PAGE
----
(HolfernesAmerica Is Hard to See, Life Jacket Theatre, NYC.  Regional: Hesther, Equus (Oldcastle Theatre); Mistress Ford, Merry Wives of Windsor (IndyShakes); Gertrude, Hamlet (Indianapolis); Tour Guide/Doctor, No Exit’s Middletown (Indy), Hermione, The Winter’s Tale (Indy Shakes), Mama,Distracted, Wisdom Tooth Theatre (Indy), Jasmine, Chris White’s Thawat Indyfringe.  Film and TV: Mrs. Samuelson in The Celebrant with Rae Dawn Chong and Reparation with Jon Huertas. Artistic Director, Wisdom Tooth Theatre Project.  Recording Projects: Some Things Never Change, Hidden Graces (Spring House); Books: A Collection of Wednesdays (Zondervan/Harper Collins).

Audrey Brown (Longaville) Going three years strong as a New York based actor, Audrey is elated to be cast in her first Bad Quarto Production play. Audrey moved from Nevada to attend the Lee Strasberg Institute after graduating with a BA in Theatre and International Affairs. Before making her move east, she discovered her love for Shakespeare and classical theatre after working with Shakespearean Actor, Author and producer, Ben Crystal in a production of Hamlet. This experience ignited a love for the language and ensemble work that couldn’t have been found anywhere else. Audrey was most recently on set of Amazon’s The Marvelous Mrs. Maisel as well as in a production of The Last Days of Judas Iscariot by Stephen Adly Guirgis. Special shout out and all the love to my family who have taught me the true meaning and importance of perseverance and support.

Courtney M. McClellan (Berowne) is an actor/voiceover artist, graphic designer, teaching artist, and Artistic Associate at Bad Quarto Productions. Courtney is also a proud Equity Member Candidate. Recent credits include What Lamb, What Ladybird! and The Life and Death of Jack Straw with Bad Quarto Productions, Garbage Person Karaoke with the Capital Fringe Festival (Washington D.C.), As You Like It (La Belle/Phoebe) with Shakespeare Off-Broadway, Whatchamacallit and, "Luck Bar Scene," and "No Plan B" with the Skeleton Rep, and Ripper at Times Scare. BA Communications/Theatre, Hampton University; McCaskill Studios, NYC. www.courtneymmcclellan.com

Kevin Dang (Katherine) is a native of Dallas, TX. He has recently worked on the TV show Gotham and was in The Madness of Hercules at the New York Euripides Summer Festival as the Messenger. He is a proud member of the Asian-American activist community and is striving for equality and representation on stage and screen. Kevindang.space

Kitty Mortland (Ferdinand) is excited to be working with Bad Quarto for a second time, having previously played the Queen in Hamlet: The First Quarto. She recently played the title character in King Lear (What Dreams May Co), appeared in Measure for Measure (Hudson Warehouse), As You Like It (Folding Chair Classical Theatre), and repertory productions of Richard II and Romeo and Juliet (Hamlet Isn't Dead). Kitty also played the title character in Hamlet: The Series, available on YouTube. Originally from Chicago, she appeared there in Down & Derby (The New Colony), Devour (20% Theatre Chicago), and the Jeff Nominated The Bad Seed: The Musical (Corn Productions).  When not on stage, Kitty is also a singer/songwriter who played venues across the Chicagoland area including the Elbo Room, the Underground Lounge, and Reggie's Rock Club. DFTBA.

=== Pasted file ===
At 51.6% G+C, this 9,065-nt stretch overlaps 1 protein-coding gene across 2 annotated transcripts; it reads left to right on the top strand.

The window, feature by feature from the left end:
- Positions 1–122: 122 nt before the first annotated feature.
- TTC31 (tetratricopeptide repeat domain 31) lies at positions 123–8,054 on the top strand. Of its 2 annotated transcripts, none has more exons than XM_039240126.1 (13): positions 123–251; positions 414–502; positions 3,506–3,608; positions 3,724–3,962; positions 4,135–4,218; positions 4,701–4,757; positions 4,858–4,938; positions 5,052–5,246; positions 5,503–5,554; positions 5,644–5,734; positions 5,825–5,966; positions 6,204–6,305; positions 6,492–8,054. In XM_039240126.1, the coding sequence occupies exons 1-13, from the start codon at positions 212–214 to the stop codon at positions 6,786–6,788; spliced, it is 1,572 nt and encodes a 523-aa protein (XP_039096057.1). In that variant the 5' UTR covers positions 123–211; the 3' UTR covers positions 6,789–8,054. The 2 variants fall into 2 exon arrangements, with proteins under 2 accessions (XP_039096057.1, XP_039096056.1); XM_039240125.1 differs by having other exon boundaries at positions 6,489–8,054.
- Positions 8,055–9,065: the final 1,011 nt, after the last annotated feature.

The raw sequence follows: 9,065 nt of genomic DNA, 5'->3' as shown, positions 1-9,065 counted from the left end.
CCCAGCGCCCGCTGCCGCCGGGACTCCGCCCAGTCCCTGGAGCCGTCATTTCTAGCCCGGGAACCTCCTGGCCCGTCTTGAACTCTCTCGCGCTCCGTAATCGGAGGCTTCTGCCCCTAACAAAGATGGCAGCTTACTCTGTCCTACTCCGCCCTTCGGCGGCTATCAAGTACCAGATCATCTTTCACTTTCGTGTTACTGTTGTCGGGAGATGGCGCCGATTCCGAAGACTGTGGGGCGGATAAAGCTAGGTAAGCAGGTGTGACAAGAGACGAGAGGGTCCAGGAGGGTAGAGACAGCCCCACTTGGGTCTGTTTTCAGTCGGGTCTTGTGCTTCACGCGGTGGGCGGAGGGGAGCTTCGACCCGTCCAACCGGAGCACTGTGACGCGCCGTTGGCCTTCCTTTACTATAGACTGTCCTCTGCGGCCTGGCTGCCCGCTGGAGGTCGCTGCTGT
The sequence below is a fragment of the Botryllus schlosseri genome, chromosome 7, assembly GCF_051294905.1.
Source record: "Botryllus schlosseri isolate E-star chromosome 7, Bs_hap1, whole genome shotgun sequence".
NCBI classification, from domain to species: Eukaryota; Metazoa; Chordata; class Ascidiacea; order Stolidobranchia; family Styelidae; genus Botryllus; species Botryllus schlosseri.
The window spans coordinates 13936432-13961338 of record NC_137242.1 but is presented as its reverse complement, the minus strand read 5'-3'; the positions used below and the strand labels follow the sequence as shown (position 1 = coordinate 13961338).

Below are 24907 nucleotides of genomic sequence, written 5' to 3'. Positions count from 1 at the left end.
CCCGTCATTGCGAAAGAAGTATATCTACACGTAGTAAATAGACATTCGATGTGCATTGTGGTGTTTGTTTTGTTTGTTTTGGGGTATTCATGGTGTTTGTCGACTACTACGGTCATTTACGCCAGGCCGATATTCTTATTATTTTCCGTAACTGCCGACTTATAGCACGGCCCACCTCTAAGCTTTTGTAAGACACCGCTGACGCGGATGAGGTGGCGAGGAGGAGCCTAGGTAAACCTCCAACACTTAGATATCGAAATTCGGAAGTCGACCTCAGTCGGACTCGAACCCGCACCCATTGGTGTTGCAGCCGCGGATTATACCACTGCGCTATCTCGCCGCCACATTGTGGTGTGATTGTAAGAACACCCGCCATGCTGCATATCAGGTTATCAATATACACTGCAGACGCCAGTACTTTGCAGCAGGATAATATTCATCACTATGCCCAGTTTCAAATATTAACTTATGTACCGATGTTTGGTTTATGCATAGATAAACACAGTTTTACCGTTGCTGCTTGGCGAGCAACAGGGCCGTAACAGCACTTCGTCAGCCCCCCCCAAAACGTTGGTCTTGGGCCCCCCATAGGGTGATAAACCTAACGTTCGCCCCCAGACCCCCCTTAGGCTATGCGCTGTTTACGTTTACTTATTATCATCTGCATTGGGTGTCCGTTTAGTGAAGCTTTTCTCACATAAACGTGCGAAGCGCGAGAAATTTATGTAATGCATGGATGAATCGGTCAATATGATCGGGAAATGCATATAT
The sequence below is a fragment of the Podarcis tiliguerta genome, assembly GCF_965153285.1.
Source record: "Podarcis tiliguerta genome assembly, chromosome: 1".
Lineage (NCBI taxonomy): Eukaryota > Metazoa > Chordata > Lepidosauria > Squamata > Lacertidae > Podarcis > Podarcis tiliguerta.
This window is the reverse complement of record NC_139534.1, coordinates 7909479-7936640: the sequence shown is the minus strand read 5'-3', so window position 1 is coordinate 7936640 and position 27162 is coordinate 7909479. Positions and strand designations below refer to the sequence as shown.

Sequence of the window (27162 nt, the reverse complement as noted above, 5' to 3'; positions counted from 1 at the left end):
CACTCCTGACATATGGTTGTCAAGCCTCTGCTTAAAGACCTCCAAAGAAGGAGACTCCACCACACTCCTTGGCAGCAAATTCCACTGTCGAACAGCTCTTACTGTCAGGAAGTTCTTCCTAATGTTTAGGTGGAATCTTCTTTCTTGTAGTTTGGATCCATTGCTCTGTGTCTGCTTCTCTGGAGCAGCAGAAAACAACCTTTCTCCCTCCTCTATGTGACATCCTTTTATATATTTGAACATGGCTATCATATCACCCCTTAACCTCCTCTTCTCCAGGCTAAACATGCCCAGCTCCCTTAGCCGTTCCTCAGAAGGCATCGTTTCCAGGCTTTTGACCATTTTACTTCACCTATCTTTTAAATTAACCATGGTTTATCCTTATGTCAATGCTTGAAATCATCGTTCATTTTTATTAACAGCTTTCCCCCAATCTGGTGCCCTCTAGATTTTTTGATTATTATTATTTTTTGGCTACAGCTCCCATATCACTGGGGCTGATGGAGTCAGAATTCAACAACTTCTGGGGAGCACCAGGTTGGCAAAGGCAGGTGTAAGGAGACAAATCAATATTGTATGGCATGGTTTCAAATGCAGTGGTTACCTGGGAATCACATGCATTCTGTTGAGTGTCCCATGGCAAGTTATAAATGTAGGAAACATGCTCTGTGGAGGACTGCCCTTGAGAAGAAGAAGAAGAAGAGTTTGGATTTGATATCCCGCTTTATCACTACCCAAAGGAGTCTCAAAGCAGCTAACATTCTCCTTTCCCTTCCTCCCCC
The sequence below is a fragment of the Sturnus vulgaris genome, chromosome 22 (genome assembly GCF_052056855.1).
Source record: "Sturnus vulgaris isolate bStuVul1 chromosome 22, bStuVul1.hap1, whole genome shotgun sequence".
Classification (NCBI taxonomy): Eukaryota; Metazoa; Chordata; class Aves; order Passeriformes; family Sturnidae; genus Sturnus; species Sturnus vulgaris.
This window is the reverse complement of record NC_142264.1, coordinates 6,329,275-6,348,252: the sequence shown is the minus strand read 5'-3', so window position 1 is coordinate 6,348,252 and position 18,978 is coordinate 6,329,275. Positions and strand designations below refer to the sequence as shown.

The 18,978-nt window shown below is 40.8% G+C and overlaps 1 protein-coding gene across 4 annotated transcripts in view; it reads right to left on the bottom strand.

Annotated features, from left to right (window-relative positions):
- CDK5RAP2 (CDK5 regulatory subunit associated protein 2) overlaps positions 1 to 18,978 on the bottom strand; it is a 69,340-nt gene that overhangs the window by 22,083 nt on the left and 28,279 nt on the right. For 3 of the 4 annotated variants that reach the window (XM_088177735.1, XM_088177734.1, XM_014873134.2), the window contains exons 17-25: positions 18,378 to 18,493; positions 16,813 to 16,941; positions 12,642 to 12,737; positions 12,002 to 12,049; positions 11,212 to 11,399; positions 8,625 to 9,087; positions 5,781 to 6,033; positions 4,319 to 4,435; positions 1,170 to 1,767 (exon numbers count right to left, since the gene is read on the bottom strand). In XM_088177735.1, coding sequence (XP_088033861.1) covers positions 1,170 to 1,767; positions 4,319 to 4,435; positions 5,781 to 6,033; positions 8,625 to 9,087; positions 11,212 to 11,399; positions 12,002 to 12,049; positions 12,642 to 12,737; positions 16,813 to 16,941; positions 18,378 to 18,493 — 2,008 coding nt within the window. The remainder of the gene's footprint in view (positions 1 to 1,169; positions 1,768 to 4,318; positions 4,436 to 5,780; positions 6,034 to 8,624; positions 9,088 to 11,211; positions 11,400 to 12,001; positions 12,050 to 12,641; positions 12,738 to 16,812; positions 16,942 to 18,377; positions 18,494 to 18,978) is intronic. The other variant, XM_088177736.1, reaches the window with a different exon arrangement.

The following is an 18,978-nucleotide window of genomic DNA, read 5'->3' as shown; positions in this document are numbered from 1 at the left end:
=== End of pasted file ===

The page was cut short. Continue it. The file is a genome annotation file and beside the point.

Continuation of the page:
Marcella Pereda (Don Armado) is excited to be back at Bad Quarto after appearing as Ismenus in this season's Cupid's Revenge. Some of her recent credits include the world premier of Remington and Weasle (Kim Luna) at PYGmalion Productions, Peter Pan (Tiger Lily) at Utah Children's Theatre, The Skin of Our Teeth (Gladys) at the Grand Theatre, and A Few Good Men(Joanne Galloway u/s) at Pioneer Memorial Theatre. www.marcellapereda.com

Martin Goldberg (Nathaniel)  is a NYC native and graduate of Brooklyn College. He has attended classes at HB Studio, Penny Templeton Studios, and the Upright Citizens Brigade. Marty’s credits include the Love Creek Productions of Classy Shorts, An Evening with Le Wilhelm, Rubicon Crossed, and Masqurade Asylum, The Manhattan Repertory’s productions of Some Squeaking Cleopatra Boy, A Thousand Words, Exhume Yourself, and Tales of Terror (The Hand),  the AlphaNYC Production of Ceiling Art and And Then There Were None, and the Firebird Youth Theatre’s production of Romeo and Juliet.

Max Stein (Rosaline) Max has enjoyed living and acting in New York City for the last ten years. Before that he trained with the British American Drama Academy in Oxford, and attained a B.A. in Theatre at Wittenberg University. He has enjoyed working with companies including The Actor's Project and The Michael Chekov Theatre Company, and is currently a member of The Complete Theatre Company. Thanks for coming to see him do what he loves!




Melody Lam (Princess of France) is classically trained with a focus on Shakespeare and Anton Chekhov. She has studied at various studios across NYC including Stella Adler and Michael Howard. Credits include Lady Macbeth in Macbeth with Theater2020, Ariel in The Tempest and Dorine in Tartuffe. Film credits include Red Plastic Bag. Melody is a trained vocalist and contemporary dancer, and speaks Mandarin, Cantonese and French. 

Natasha Cole (Costard) is thrilled to make her Bad Quarto debut! She is proud ensemble member of Providence-based Out Loud Theatre and is a current cast member of the international tour of Kultar's Mime. She recently graduated Hofstra University with a BFA in Acting.